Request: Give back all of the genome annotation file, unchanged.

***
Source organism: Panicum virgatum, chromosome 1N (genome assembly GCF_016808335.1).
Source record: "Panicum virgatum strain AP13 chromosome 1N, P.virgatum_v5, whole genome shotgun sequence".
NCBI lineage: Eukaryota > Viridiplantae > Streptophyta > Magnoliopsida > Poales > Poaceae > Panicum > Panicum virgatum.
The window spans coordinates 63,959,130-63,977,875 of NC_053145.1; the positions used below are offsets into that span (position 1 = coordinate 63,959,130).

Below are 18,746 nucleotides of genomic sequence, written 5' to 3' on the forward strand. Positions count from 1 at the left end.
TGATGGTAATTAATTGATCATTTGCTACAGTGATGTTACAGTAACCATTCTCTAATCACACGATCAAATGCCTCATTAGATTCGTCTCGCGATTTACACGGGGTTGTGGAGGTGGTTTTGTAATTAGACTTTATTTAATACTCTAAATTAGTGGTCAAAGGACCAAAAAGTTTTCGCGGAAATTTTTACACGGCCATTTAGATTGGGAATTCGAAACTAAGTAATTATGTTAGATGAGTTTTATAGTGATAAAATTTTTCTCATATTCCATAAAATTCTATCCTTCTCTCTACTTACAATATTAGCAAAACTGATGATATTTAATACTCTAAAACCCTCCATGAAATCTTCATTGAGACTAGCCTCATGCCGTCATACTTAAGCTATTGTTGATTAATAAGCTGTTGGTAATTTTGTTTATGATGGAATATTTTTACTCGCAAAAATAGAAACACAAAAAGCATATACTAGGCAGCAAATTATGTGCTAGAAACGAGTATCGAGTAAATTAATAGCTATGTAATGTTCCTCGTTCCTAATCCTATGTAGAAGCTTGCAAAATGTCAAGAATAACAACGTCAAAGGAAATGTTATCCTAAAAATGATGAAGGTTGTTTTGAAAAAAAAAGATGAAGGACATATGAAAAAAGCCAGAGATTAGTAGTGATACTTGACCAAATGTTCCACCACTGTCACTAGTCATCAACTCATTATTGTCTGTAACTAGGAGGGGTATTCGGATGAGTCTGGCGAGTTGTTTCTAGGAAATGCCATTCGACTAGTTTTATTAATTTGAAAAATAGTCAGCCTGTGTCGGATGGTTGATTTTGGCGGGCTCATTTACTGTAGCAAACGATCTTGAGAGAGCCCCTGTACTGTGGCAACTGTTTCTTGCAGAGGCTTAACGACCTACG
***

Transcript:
Source organism: Panicum virgatum, chromosome 1N (genome assembly GCF_016808335.1).
Source record: "Panicum virgatum strain AP13 chromosome 1N, P.virgatum_v5, whole genome shotgun sequence".
NCBI lineage: Eukaryota > Viridiplantae > Streptophyta > Magnoliopsida > Poales > Poaceae > Panicum > Panicum virgatum.
The window spans coordinates 63,959,130-63,977,875 of NC_053145.1; the positions used below are offsets into that span (position 1 = coordinate 63,959,130).

Below are 18,746 nucleotides of genomic sequence, written 5' to 3' on the forward strand. Positions count from 1 at the left end.
TGATGGTAATTAATTGATCATTTGCTACAGTGATGTTACAGTAACCATTCTCTAATCACACGATCAAATGCCTCATTAGATTCGTCTCGCGATTTACACGGGGTTGTGGAGGTGGTTTTGTAATTAGACTTTATTTAATACTCTAAATTAGTGGTCAAAGGACCAAAAAGTTTTCGCGGAAATTTTTACACGGCCATTTAGATTGGGAATTCGAAACTAAGTAATTATGTTAGATGAGTTTTATAGTGATAAAATTTTTCTCATATTCCATAAAATTCTATCCTTCTCTCTACTTACAATATTAGCAAAACTGATGATATTTAATACTCTAAAACCCTCCATGAAATCTTCATTGAGACTAGCCTCATGCCGTCATACTTAAGCTATTGTTGATTAATAAGCTGTTGGTAATTTTGTTTATGATGGAATATTTTTACTCGCAAAAATAGAAACACAAAAAGCATATACTAGGCAGCAAATTATGTGCTAGAAACGAGTATCGAGTAAATTAATAGCTATGTAATGTTCCTCGTTCCTAATCCTATGTAGAAGCTTGCAAAATGTCAAGAATAACAACGTCAAAGGAAATGTTATCCTAAAAATGATGAAGGTTGTTTTGAAAAAAAAAGATGAAGGACATATGAAAAAAGCCAGAGATTAGTAGTGATACTTGACCAAATGTTCCACCACTGTCACTAGTCATCAACTCATTATTGTCTGTAACTAGGAGGGGTATTCGGATGAGTCTGGCGAGTTGTTTCTAGGAAATGCCATTCGACTAGTTTTATTAATTTGAAAAATAGTCAGCCTGTGTCGGATGGTTGATTTTGGCGGGCTCATTTACTGTAGCAAACGATCTTGAGAGAGCCCCTGTACTGTGGCAACTGTTTCTTGCAGAGGCTTAACGACCTACG